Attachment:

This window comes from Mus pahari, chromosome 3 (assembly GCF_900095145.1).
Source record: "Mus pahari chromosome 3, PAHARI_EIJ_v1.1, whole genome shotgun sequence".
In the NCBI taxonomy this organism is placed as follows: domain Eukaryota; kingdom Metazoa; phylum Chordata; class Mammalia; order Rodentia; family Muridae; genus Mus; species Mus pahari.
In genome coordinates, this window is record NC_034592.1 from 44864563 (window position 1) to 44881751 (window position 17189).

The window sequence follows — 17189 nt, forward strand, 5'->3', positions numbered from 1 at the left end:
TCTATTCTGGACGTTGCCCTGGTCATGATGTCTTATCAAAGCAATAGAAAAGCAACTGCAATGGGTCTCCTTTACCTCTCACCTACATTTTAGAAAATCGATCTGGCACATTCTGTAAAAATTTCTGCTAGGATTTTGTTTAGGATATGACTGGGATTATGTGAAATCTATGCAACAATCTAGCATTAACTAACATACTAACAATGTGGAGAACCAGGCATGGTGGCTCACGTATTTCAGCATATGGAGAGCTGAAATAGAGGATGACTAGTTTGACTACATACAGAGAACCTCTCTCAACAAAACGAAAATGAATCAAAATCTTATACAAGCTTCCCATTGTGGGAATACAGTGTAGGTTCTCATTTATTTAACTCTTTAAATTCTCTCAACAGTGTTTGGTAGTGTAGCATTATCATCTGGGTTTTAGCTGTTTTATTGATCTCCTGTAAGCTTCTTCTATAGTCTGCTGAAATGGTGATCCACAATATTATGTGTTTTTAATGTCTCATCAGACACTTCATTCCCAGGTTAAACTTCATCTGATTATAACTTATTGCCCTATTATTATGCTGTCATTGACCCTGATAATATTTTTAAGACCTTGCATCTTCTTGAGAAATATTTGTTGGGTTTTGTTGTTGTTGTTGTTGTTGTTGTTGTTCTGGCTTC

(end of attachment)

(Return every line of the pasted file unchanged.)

This window comes from Mus pahari, chromosome 3 (assembly GCF_900095145.1).
Source record: "Mus pahari chromosome 3, PAHARI_EIJ_v1.1, whole genome shotgun sequence".
In the NCBI taxonomy this organism is placed as follows: domain Eukaryota; kingdom Metazoa; phylum Chordata; class Mammalia; order Rodentia; family Muridae; genus Mus; species Mus pahari.
In genome coordinates, this window is record NC_034592.1 from 44864563 (window position 1) to 44881751 (window position 17189).

The window sequence follows — 17189 nt, forward strand, 5'->3', positions numbered from 1 at the left end:
TCTATTCTGGACGTTGCCCTGGTCATGATGTCTTATCAAAGCAATAGAAAAGCAACTGCAATGGGTCTCCTTTACCTCTCACCTACATTTTAGAAAATCGATCTGGCACATTCTGTAAAAATTTCTGCTAGGATTTTGTTTAGGATATGACTGGGATTATGTGAAATCTATGCAACAATCTAGCATTAACTAACATACTAACAATGTGGAGAACCAGGCATGGTGGCTCACGTATTTCAGCATATGGAGAGCTGAAATAGAGGATGACTAGTTTGACTACATACAGAGAACCTCTCTCAACAAAACGAAAATGAATCAAAATCTTATACAAGCTTCCCATTGTGGGAATACAGTGTAGGTTCTCATTTATTTAACTCTTTAAATTCTCTCAACAGTGTTTGGTAGTGTAGCATTATCATCTGGGTTTTAGCTGTTTTATTGATCTCCTGTAAGCTTCTTCTATAGTCTGCTGAAATGGTGATCCACAATATTATGTGTTTTTAATGTCTCATCAGACACTTCATTCCCAGGTTAAACTTCATCTGATTATAACTTATTGCCCTATTATTATGCTGTCATTGACCCTGATAATATTTTTAAGACCTTGCATCTTCTTGAGAAATATTTGTTGGGTTTTGTTGTTGTTGTTGTTGTTGTTGTTGTTCTGGCTTC